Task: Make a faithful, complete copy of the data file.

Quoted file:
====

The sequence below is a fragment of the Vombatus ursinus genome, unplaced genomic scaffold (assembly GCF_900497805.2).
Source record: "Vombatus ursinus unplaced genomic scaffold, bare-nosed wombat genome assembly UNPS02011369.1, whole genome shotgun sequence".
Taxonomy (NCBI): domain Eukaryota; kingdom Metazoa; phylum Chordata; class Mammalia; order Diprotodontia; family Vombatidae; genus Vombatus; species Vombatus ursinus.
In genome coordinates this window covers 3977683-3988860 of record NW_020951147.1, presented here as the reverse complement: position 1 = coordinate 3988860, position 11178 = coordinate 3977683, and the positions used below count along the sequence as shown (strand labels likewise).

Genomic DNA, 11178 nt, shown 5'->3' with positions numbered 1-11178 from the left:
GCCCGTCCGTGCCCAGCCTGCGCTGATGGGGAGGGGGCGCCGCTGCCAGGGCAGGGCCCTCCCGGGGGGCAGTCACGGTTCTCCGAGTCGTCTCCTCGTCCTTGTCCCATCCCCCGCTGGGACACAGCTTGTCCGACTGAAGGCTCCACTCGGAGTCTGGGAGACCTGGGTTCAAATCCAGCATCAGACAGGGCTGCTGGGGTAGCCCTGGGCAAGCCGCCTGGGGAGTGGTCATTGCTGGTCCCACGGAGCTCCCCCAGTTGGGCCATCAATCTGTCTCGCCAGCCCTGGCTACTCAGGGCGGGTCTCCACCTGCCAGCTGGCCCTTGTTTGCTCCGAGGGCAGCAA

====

The sequence below is a fragment of the Vombatus ursinus genome, unplaced genomic scaffold (assembly GCF_900497805.2).
Source record: "Vombatus ursinus unplaced genomic scaffold, bare-nosed wombat genome assembly UNPS02011369.1, whole genome shotgun sequence".
Taxonomy (NCBI): domain Eukaryota; kingdom Metazoa; phylum Chordata; class Mammalia; order Diprotodontia; family Vombatidae; genus Vombatus; species Vombatus ursinus.
In genome coordinates this window covers 3977683-3988860 of record NW_020951147.1, presented here as the reverse complement: position 1 = coordinate 3988860, position 11178 = coordinate 3977683, and the positions used below count along the sequence as shown (strand labels likewise).

Genomic DNA, 11178 nt, shown 5'->3' with positions numbered 1-11178 from the left:
GCCCGTCCGTGCCCAGCCTGCGCTGATGGGGAGGGGGCGCCGCTGCCAGGGCAGGGCCCTCCCGGGGGGCAGTCACGGTTCTCCGAGTCGTCTCCTCGTCCTTGTCCCATCCCCCGCTGGGACACAGCTTGTCCGACTGAAGGCTCCACTCGGAGTCTGGGAGACCTGGGTTCAAATCCAGCATCAGACAGGGCTGCTGGGGTAGCCCTGGGCAAGCCGCCTGGGGAGTGGTCATTGCTGGTCCCACGGAGCTCCCCCAGTTGGGCCATCAATCTGTCTCGCCAGCCCTGGCTACTCAGGGCGGGTCTCCACCTGCCAGCTGGCCCTTGTTTGCTCCGAGGGCAGCAA